Pipal and banyan – two sacred fig trees

 

 

Indien 1994
This banyan (Ficus benghalensis) in the botanical garden of Kolkata, eastern India, is the largest of its kind in the world. Today, more than 1,825 of its aerial roots have grown into 25-metre-high trees. (Photo copyright © by Kaj Halberg)

 

 

In the centre of many villages in India and Nepal, you often see two huge fig trees, banyan (Ficus benghalensis) and pipal (Ficus religiosa), growing side by side. Banyan has long aerial roots, hanging down from the branches, which often take root, over time creating a ’forest’ of trunks, all of which are in fact a single individual. In the Botanical Garden in Kolkata (formerly Calcutta), eastern India, a 250-year-old banyan is the largest of its kind in the world. The central mother-trunk was destroyed by a lightning in 1919 and has since rotted away, but about 1,825 of the aerial roots have grown into trees, which today are c. 25 metres high, covering an area of more than 14,000 square metres, equivalent to almost 1.5 hectares (3.7 acres).

Pipal has broad, heart-shaped leaves, ending in a long, tapering point. This species belongs to a group of fig trees, called strangler figs. Most pipals begin their life as an epiphyte in another tree, the seed often sprouting in a pile of bird dung, delivered by the bird that ate the fig fruit. Over the years, aerial roots of the pipal wrap around the host tree, growing down to the ground, where they take root. Eventually, the host tree is strangled to death, and as its trunk decays, it leaves the pipal tree as a hollow cylinder of aerial roots. Pipal also often grows in cracks on buildings, its aerial roots, if allowed, enveloping the building and, over time, destroying it.

Villagers often plant banyan and pipal side by side, constructing stone benches, called chotara, around their trunks. Here, in the shade, villagers meet to chat, and hard-working porters can have a well-deserved rest. According to a Nepalese legend, the two species are husband and wife, and to another, cousins. This is often the reason, why they are planted together.

The small fruits of the two species are an important food item for various birds, such as blue-headed barbet (Megalaima asiatica), red-billed blue magpie (Urocissa erythrorhyncha), and rosy starling (Sturnus roseus), and also for monkeys, e.g. rhesus monkey (Macaca mulatta) and bonnet macaque (M. radiata).

 

 

Nordindien 1985-86
From larger banyan trees, numerous aerial roots hang down from the branches. Eventually, they take root – unless villagers cut them, which is often the case. This huge tree grows in Ranthambhor National Park, Rajasthan, India. Note the person to the left. (Photo copyright © by Kaj Halberg)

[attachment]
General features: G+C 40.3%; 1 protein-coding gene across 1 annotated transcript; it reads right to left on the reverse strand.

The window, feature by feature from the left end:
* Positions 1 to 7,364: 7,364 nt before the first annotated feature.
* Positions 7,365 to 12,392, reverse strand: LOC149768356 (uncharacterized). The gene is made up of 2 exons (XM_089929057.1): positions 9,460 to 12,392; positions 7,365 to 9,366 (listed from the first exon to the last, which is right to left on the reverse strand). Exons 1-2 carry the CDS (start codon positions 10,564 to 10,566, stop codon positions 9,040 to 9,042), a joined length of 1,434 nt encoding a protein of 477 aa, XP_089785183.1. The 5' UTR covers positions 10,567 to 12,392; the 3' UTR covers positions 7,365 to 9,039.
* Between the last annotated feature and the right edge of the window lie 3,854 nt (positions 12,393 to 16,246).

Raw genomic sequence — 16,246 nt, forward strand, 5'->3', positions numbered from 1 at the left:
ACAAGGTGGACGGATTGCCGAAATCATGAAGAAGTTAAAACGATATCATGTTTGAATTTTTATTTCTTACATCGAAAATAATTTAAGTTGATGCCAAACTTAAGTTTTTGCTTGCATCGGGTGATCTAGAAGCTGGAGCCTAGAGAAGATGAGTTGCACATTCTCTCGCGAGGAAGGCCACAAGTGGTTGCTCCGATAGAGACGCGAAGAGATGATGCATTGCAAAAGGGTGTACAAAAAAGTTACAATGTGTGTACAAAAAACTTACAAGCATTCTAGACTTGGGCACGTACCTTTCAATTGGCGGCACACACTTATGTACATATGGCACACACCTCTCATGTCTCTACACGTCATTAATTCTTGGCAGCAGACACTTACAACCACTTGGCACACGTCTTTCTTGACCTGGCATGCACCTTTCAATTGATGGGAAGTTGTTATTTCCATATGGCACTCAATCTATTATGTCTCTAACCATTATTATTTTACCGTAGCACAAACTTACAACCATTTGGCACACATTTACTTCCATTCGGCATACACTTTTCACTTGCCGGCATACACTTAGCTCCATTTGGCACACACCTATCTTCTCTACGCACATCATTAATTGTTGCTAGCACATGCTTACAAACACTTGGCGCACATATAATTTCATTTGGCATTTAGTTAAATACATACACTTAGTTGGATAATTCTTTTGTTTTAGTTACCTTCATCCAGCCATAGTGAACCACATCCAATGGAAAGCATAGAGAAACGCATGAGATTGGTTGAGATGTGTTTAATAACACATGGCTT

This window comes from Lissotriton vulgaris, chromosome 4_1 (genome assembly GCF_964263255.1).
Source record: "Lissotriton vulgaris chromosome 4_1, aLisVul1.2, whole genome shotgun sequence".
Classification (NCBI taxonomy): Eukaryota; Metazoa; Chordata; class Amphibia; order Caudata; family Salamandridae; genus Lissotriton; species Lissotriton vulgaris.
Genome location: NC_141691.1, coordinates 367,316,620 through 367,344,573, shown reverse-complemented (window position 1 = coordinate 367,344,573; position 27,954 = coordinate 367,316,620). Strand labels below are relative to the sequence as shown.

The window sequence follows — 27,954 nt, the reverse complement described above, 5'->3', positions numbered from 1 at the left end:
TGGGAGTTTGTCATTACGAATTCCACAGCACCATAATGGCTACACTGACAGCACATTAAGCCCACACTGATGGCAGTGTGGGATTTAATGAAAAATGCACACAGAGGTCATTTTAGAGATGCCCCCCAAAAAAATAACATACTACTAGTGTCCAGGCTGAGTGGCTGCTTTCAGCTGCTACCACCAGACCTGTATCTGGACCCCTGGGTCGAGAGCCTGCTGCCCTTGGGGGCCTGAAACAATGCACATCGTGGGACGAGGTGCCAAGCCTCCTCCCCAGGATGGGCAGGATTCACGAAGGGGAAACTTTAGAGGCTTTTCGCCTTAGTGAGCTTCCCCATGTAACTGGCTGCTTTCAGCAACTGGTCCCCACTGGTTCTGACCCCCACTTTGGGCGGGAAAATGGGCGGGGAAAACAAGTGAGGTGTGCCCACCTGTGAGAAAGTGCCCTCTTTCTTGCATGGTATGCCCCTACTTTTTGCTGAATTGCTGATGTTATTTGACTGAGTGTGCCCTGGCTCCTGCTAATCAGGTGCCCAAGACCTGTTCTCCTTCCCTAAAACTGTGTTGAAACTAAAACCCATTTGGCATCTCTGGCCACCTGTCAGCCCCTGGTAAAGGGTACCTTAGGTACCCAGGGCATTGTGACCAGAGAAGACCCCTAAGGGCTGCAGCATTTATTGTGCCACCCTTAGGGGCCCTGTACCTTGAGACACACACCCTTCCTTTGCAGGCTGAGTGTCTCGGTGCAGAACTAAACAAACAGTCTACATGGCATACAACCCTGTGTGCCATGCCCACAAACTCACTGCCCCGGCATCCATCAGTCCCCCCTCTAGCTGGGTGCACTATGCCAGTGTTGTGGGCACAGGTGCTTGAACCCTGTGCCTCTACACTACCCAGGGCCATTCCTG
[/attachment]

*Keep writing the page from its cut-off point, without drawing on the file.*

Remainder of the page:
Sydindien 2008
The leaves of banyan are thick and oval. The fruits of the two species are an important food item for various birds, in this case rosy starling (Sturnus roseus). (Photo copyright © by Kaj Halberg)

 

Nepal 2008
Pipal belongs to a group of fig trees, called strangler figs. A pipal seed often takes root high up in a tree, and, over the years, completely envelops the host tree in its aerial roots, over time strangling it. It also readily grows on buildings, as shown in this photograph from Kathmandu, Nepal, where its roots are destroying a small Hindu shrine. (Photo copyright © by Kaj Halberg)

 

Bali 2009
Over the years, the host tree of the pipal is strangled to death, its trunk decaying, leaving the pipal tree as a hollow cylinder of aerial roots, as this one in Ubud, Bali, Indonesia. (Photo copyright © by Kaj Halberg)

 

Taiwan 2018c
New foliage of pipal, rustling in the wind, Taichung, Taiwan. (Photo copyright © by Kaj Halberg)

 

Nepal 2009-1
Pipal has broad, heart-shaped leaves, ending in a long, tapering point. (Photo copyright © by Kaj Halberg)

 

 

The sacred Bodhi tree
To Hindus, banyan and pipal are both a symbol of the mighty god Vishnu – friend and preserver of mankind.

To Buddhists, pipal is a symbol of nirvana (enlightenment). One day, about 500 B.C., a 35-year-old man was walking along a dusty road near the town of Gaya, northern India. For five years, he had been wandering the roads of northern India, searching for an answer to a question, which had bothered him for years: Why were people suffering? Foot-sore, he sat down to rest in the shade of a huge pipal tree, determined not to leave, before he had found a satisfying answer to his question. For 49 days and nights he sat there, deep in meditation. Then he got up, convinced that he had found the answer.

From this day, he travelled about, preaching his new philosophy to a growing crowd of followers. His name was Siddharta Gautama, by his followers called The Buddha (‘The Enlightened One’). The pipal tree, beneath which he had obtained nirvana, was called Bodhi (’Tree of Enlightenment’). Over the following centuries, a village, named Bodhgaya, sprung up around this tree, and many Buddhist temples were built here. Today, thousands of pilgrims travel to Bodhgaya each year to revere a sacred pipal tree here, which is a direct descendant of the ancient Bodhi tree. (Read more about The Buddha and Buddhism on this website, see Religion: Buddhism).

 

 

Sydindien 1997-98
Buddhist monks, gathered in meditation in front of a sacred Bodhi tree in Bodhgaya, northern India. This tree is an offspring of the ancient pipal tree, beneath which Siddharta Gautama obtained nirvana. (Photo copyright © by Kaj Halberg)

 

Sydindien 1997-98
Monks, prostrating in front of the sacred Bodhi tree in Bodhgaya. (Photo copyright © by Kaj Halberg)

 

 

(Uploaded February 2016)

 

(Revised April 2018)